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Private Secretaries to the Prime Minister: Foreign Affairs from Churchill to Thatcher edited by Andrew Holt and Warren Dockter is a volume in the Routledge Studies in Modern British History series. In eight chapters the book considers the private secretaries who served the prime ministers from Winston Churchill (1951-55) to Margaret Thatcher’s first years (1979-83). Each chapter provides biographical information on the private secretary under consideration and describes their relationship with the prime minister that they served. The conclusion of the volume is by Anthony Seldon and studies the role of the Principal Private Secretary.

Warren Dockter (author of Winston Churchill and the Islamic World: Orientalism, Empire, and Diplomacy in the Middle East) writes the first chapter in the volume which is entitled, “Managing a Giant: Jack Colville and Winston Churchill.” Colville served the prime minister as Assistant Private Secretary (1940-41, 1943-45) and Joint Principal Private Secretary (1951-55). He later published his diaries as Fringes of Power along with other books and articles.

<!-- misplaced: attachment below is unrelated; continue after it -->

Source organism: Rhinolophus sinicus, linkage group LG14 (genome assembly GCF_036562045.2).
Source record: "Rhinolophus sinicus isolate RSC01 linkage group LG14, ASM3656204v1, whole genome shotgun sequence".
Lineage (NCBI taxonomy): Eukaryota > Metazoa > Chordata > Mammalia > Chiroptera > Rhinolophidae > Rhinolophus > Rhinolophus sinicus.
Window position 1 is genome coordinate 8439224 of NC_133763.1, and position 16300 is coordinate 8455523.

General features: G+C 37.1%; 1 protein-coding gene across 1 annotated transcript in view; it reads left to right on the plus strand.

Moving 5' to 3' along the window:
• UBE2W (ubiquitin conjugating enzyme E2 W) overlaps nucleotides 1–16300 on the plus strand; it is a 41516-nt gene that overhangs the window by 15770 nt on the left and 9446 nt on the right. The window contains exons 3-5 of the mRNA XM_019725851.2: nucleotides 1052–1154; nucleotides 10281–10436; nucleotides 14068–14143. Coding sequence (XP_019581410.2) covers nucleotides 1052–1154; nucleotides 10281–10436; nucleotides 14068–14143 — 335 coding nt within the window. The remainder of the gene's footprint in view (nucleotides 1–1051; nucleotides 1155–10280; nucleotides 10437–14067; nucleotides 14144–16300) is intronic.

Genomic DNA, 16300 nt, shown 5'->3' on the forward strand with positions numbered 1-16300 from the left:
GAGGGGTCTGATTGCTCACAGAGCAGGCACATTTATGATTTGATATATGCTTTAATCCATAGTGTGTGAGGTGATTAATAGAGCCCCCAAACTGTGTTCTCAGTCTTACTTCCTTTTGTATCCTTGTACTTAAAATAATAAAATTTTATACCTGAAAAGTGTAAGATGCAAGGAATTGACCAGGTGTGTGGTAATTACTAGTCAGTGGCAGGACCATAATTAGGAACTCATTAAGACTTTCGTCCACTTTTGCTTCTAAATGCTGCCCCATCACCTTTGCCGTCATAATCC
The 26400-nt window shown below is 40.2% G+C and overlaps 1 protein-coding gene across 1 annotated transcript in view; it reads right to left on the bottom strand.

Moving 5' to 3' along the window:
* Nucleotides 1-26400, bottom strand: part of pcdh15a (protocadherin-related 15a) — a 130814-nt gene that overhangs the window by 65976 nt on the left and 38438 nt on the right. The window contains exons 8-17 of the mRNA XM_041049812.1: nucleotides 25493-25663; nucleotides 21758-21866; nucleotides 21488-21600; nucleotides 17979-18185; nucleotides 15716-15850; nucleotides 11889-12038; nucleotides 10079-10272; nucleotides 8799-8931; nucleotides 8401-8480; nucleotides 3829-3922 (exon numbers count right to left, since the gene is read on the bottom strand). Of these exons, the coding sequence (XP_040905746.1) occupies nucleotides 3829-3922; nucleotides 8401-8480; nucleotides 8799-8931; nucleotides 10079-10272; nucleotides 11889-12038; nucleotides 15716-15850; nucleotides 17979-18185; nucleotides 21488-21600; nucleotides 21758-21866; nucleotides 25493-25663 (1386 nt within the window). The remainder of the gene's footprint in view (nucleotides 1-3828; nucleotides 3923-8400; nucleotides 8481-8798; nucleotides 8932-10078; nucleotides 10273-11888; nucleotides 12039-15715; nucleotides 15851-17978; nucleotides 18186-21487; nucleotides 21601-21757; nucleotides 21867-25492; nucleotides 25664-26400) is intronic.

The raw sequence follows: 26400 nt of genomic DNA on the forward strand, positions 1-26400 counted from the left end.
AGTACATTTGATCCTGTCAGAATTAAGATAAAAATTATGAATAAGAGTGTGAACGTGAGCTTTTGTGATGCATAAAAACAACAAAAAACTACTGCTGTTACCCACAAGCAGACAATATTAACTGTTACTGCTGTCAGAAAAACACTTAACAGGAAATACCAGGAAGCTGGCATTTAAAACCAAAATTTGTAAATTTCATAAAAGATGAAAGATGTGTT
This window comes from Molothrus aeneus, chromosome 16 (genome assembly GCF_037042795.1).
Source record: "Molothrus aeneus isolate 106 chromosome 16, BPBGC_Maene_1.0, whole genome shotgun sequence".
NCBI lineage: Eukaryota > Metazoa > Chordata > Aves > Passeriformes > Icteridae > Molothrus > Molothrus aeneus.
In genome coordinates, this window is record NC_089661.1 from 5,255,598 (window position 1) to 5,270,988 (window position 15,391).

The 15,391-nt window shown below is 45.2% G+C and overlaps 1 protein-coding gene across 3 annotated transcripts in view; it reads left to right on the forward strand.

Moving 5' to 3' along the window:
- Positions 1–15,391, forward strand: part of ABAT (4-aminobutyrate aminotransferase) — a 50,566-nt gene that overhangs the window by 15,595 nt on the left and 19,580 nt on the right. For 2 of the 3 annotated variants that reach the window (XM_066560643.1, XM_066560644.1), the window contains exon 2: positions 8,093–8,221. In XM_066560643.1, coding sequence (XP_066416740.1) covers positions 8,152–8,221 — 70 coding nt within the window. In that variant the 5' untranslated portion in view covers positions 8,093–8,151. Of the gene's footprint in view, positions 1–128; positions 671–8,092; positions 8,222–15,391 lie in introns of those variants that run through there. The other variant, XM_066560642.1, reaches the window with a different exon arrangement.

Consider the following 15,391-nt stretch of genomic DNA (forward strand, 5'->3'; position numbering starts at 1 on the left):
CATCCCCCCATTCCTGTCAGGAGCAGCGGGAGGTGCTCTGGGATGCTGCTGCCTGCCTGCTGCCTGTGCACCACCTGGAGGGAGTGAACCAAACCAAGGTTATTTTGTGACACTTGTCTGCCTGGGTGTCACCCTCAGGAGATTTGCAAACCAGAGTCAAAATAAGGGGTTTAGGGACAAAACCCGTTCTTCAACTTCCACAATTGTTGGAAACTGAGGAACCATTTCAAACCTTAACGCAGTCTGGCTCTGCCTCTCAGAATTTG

On returning to 10 Downing Street in 1951 Churchill insisted that Colville rejoin his staff and that the role of Principal Private Secretary be split between him and David Pitblado. Dockter writes that Colville’s role was “unique and remarkable” with Churchill giving him assignments “rarely given to members of the private office.” Colville was a member of Churchill’s inner circle and gave his loyalty to the prime minister rather than the government or the civil service. He was thus “overly identified with the Prime Minister personally” and considered “spoiled as a civil servant.” Colville resigned from the civil service in 1955 upon Churchill’s stepping down from office. After their respective resignations Colville remained Churchill’s friend but also “became something of a guardian for Churchill’s legacy.”

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